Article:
There is no technical reason for companies to mistrust Linux, according to one of Unilever's most senior IT executives.
Last week AMR Research claimed that Linux is still not suited to mission-critical applications.
But Martin Armitage, senior vice president in charge of Unilever's Global Information Organisation, confirmed that the company is already running firewalls, a web system and its newest mail-servers on Linux, and achieving greater throughput and cost savings.
"I never know what people mean by 'mission-critical applications'," he told vnunet.com. "If you're involved in a merger or acquisition, email can be mission-critical. Are firewalls mission-critical?"
Unilever has committed to moving its global IT infrastructure to Linux by 2006, and expects to cut around £66m from its IT budget.
AMR warned that companies may have concerns about supporting Linux, a point on which Armitage conceded that there are some issues.
"Support requires a slight intake of breath," he said. "Currently IBM may hand it off to Red Hat."
But Armitage questioned whether the support model is any worse than for Unix.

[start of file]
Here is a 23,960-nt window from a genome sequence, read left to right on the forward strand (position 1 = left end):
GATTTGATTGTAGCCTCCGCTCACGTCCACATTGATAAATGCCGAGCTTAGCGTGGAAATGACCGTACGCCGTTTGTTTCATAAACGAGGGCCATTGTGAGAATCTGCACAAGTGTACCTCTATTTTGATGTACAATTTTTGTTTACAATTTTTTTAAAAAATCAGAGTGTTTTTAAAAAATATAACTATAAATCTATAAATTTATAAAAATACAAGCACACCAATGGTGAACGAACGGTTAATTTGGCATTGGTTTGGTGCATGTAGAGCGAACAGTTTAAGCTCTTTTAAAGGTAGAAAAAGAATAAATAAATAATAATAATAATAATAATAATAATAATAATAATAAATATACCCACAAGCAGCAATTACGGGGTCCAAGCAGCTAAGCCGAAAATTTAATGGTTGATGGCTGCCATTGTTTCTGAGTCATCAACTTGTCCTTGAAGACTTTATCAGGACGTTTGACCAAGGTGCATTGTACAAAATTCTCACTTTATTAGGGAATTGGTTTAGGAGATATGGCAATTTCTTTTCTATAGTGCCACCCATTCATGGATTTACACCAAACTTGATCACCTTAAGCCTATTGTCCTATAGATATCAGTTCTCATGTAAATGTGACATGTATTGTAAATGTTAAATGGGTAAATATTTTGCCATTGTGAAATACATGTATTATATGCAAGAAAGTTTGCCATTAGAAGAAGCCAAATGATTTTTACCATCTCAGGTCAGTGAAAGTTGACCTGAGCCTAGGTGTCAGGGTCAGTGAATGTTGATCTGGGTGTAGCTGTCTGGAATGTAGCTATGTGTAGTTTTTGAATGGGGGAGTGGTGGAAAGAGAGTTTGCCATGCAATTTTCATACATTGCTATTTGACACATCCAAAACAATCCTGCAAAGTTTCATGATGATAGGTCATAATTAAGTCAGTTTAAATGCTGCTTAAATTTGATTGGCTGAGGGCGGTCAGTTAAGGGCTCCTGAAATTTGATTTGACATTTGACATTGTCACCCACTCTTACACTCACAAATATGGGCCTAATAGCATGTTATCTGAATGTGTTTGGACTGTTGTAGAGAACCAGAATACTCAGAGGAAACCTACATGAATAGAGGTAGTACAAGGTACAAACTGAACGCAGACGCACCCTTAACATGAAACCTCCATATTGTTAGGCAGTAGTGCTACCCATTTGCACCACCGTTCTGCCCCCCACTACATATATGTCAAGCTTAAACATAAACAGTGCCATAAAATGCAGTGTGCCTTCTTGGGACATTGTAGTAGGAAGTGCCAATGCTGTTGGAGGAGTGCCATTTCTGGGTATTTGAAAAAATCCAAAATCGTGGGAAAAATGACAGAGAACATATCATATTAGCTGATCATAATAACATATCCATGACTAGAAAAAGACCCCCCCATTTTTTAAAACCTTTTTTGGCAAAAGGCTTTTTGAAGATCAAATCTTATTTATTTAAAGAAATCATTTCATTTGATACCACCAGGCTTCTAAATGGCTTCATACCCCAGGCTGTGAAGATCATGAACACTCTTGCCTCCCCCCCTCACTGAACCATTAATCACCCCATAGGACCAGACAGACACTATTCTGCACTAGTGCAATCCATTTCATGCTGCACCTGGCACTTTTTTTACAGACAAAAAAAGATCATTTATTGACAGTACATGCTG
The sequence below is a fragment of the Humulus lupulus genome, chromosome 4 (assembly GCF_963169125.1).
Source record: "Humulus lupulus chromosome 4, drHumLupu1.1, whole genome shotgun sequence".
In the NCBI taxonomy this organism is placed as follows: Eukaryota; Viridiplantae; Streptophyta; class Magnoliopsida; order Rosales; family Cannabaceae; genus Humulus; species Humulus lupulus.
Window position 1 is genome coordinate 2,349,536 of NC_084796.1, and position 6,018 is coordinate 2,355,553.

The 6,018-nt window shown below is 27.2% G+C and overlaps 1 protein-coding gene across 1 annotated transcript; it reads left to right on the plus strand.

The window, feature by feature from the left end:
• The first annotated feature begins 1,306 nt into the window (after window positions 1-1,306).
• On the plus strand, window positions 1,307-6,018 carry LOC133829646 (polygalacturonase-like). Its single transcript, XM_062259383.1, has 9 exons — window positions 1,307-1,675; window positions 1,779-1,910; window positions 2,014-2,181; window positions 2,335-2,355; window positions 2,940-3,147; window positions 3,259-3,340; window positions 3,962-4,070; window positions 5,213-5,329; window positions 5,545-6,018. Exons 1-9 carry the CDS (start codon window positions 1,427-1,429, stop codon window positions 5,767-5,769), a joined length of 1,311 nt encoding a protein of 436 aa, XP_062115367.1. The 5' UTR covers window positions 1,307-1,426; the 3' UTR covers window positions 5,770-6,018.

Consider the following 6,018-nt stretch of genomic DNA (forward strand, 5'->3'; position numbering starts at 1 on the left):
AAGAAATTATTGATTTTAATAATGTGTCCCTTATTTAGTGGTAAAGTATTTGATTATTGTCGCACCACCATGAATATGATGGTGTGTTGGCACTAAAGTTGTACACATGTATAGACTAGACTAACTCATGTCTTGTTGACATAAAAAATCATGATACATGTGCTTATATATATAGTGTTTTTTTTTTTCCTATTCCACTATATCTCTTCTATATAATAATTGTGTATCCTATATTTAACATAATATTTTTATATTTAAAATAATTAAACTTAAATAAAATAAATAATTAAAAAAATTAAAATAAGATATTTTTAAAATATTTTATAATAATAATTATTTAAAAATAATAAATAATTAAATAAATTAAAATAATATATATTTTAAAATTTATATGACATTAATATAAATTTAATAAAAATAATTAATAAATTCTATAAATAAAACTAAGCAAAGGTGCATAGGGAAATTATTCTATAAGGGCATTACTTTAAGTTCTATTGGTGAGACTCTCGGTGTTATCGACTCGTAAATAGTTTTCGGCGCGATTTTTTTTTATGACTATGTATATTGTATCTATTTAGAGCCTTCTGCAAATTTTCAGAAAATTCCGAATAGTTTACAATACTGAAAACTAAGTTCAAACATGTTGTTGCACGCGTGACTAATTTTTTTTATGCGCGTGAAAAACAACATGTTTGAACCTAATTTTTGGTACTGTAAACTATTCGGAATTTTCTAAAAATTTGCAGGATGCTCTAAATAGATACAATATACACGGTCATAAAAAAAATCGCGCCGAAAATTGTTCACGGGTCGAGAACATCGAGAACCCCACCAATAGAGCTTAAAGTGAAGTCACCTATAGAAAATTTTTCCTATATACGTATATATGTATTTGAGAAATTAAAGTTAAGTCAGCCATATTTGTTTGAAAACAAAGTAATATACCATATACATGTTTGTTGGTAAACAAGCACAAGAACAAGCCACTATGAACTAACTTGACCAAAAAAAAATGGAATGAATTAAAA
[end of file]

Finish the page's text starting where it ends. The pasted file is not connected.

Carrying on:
AMR also identified difficulties in selling Linux to senior management as a barrier to adoption, but Armitage sees no such problem.
"It's pretty simple really. You don't focus on the technology; you sell the reason why you are doing it," he explained.
Unilever justified its Linux plans because it meant moving to a single hardware platform and server operating system which increases staff focus and reduces costs.
"Then you just have to put the numbers to these," said Armitage.
The AMR report singled out enterprise resource planning (ERP) as a mission-critical application.
Unilever is not yet moving its ERP systems to Linux, because there are still some elements missing related to performance. But the company plan to move over by 2006.
Armitage said that the missing elements include support for 64bit Intel chips, multithreaded kernel and debuggers, and a journalling file system, all of which should be in place by the end of 2005.
"We are putting together a roadmap through to 2006," he said. "By then our [PeopleSoft and SAP] ERP systems will have moved to Linux with 15-20,000 records."
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